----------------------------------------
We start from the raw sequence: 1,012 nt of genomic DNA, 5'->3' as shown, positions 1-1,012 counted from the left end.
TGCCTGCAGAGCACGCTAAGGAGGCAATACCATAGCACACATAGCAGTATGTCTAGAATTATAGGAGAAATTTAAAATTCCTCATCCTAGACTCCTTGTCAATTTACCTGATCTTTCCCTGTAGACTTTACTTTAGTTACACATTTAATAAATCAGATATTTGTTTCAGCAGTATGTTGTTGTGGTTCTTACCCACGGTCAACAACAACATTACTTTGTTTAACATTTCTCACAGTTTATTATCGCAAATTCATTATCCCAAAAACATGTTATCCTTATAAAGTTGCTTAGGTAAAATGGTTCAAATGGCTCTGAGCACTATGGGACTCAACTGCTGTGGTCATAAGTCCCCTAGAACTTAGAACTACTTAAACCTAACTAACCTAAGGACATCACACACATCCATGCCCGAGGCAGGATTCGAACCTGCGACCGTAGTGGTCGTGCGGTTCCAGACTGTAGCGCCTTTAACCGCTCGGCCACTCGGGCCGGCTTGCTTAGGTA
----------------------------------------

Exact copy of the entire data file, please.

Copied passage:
We start from the raw sequence: 1,012 nt of genomic DNA, 5'->3' as shown, positions 1-1,012 counted from the left end.
TGCCTGCAGAGCACGCTAAGGAGGCAATACCATAGCACACATAGCAGTATGTCTAGAATTATAGGAGAAATTTAAAATTCCTCATCCTAGACTCCTTGTCAATTTACCTGATCTTTCCCTGTAGACTTTACTTTAGTTACACATTTAATAAATCAGATATTTGTTTCAGCAGTATGTTGTTGTGGTTCTTACCCACGGTCAACAACAACATTACTTTGTTTAACATTTCTCACAGTTTATTATCGCAAATTCATTATCCCAAAAACATGTTATCCTTATAAAGTTGCTTAGGTAAAATGGTTCAAATGGCTCTGAGCACTATGGGACTCAACTGCTGTGGTCATAAGTCCCCTAGAACTTAGAACTACTTAAACCTAACTAACCTAAGGACATCACACACATCCATGCCCGAGGCAGGATTCGAACCTGCGACCGTAGTGGTCGTGCGGTTCCAGACTGTAGCGCCTTTAACCGCTCGGCCACTCGGGCCGGCTTGCTTAGGTA